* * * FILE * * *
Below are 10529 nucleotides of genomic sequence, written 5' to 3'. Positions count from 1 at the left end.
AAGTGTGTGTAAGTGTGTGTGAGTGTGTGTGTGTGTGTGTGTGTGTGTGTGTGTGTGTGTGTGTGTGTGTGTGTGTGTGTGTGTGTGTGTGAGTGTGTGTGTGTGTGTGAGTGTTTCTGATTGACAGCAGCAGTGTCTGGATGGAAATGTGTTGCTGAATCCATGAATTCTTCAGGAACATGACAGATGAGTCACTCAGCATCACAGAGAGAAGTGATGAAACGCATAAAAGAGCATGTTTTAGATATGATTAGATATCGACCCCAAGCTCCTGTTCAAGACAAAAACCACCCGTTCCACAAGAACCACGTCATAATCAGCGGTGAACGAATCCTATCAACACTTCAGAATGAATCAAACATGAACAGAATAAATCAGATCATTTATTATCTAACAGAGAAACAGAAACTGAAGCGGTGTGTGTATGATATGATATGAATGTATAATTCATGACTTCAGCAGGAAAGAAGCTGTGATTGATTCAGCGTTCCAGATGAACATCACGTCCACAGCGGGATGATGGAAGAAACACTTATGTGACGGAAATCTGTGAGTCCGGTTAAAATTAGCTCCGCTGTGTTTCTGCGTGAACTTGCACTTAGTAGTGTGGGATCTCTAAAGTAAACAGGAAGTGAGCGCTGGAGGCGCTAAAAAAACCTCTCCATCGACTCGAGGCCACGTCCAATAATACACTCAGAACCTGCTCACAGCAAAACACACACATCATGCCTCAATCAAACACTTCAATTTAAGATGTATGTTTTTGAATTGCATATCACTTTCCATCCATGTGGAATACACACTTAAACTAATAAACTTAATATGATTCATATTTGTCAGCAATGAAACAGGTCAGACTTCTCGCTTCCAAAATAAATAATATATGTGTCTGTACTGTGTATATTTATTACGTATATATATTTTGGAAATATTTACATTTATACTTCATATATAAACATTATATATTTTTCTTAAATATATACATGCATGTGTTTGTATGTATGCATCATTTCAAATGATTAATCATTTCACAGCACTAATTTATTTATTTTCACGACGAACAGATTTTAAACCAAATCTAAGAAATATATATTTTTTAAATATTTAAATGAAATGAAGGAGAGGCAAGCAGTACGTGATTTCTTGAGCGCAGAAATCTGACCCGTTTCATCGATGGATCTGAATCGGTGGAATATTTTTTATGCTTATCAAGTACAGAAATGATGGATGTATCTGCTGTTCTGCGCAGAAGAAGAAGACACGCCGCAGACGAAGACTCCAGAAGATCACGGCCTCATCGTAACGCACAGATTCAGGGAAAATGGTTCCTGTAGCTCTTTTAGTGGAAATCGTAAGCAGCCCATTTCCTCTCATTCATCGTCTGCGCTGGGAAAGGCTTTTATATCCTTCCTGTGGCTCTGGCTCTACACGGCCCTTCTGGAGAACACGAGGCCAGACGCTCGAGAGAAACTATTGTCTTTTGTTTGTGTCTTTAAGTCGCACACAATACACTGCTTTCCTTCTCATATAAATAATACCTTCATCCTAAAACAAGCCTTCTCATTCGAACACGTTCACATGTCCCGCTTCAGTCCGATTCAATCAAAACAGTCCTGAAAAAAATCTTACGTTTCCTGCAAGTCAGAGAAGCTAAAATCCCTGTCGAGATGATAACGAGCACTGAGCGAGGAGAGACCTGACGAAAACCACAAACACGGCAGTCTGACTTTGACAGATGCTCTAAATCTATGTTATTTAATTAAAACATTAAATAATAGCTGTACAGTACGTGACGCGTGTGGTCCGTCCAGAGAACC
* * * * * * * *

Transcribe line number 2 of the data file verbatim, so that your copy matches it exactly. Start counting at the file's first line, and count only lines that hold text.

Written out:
AAGTGTGTGTAAGTGTGTGTGAGTGTGTGTGTGTGTGTGTGTGTGTGTGTGTGTGTGTGTGTGTGTGTGTGTGTGTGTGTGTGTGTGTGTGAGTGTGTGTGTGTGTGTGAGTGTTTCTGATTGACAGCAGCAGTGTCTGGATGGAAATGTGTTGCTGAATCCATGAATTCTTCAGGAACATGACAGATGAGTCACTCAGCATCACAGAGAGAAGTGATGAAACGCATAAAAGAGCATGTTTTAGATATGATTAGATATCGACCCCAAGCTCCTGTTCAAGACAAAAACCACCCGTTCCACAAGAACCACGTCATAATCAGCGGTGAACGAATCCTATCAACACTTCAGAATGAATCAAACATGAACAGAATAAATCAGATCATTTATTATCTAACAGAGAAACAGAAACTGAAGCGGTGTGTGTATGATATGATATGAATGTATAATTCATGACTTCAGCAGGAAAGAAGCTGTGATTGATTCAGCGTTCCAGATGAACATCACGTCCACAGCGGGATGATGGAAGAAACACTTATGTGACGGAAATCTGTGAGTCCGGTTAAAATTAGCTCCGCTGTGTTTCTGCGTGAACTTGCACTTAGTAGTGTGGGATCTCTAAAGTAAACAGGAAGTGAGCGCTGGAGGCGCTAAAAAAACCTCTCCATCGACTCGAGGCCACGTCCAATAATACACTCAGAACCTGCTCACAGCAAAACACACACATCATGCCTCAATCAAACACTTCAATTTAAGATGTATGTTTTTGAATTGCATATCACTTTCCATCCATGTGGAATACACACTTAAACTAATAAACTTAATATGATTCATATTTGTCAGCAATGAAACAGGTCAGACTTCTCGCTTCCAAAATAAATAATATATGTGTCTGTACTGTGTATATTTATTACGTATATATATTTTGGAAATATTTACATTTATACTTCATATATAAACATTATATATTTTTCTTAAATATATACATGCATGTGTTTGTATGTATGCATCATTTCAAATGATTAATCATTTCACAGCACTAATTTATTTATTTTCACGACGAACAGATTTTAAACCAAATCTAAGAAATATATATTTTTTAAATATTTAAATGAAATGAAGGAGAGGCAAGCAGTACGTGATTTCTTGAGCGCAGAAATCTGACCCGTTTCATCGATGGATCTGAATCGGTGGAATATTTTTTATGCTTATCAAGTACAGAAATGATGGATGTATCTGCTGTTCTGCGCAGAAGAAGAAGACACGCCGCAGACGAAGACTCCAGAAGATCACGGCCTCATCGTAACGCACAGATTCAGGGAAAATGGTTCCTGTAGCTCTTTTAGTGGAAATCGTAAGCAGCCCATTTCCTCTCATTCATCGTCTGCGCTGGGAAAGGCTTTTATATCCTTCCTGTGGCTCTGGCTCTACACGGCCCTTCTGGAGAACACGAGGCCAGACGCTCGAGAGAAACTATTGTCTTTTGTTTGTGTCTTTAAGTCGCACACAATACACTGCTTTCCTTCTCATATAAATAATACCTTCATCCTAAAACAAGCCTTCTCATTCGAACACGTTCACATGTCCCGCTTCAGTCCGATTCAATCAAAACAGTCCTGAAAAAAATCTTACGTTTCCTGCAAGTCAGAGAAGCTAAAATCCCTGTCGAGATGATAACGAGCACTGAGCGAGGAGAGACCTGACGAAAACCACAAACACGGCAGTCTGACTTTGACAGATGCTCTAAATCTATGTTATTTAATTAAAACATTAAATAATAGCTGTACAGTACGTGACGCGTGTGGTCCGTCCAGAGAACC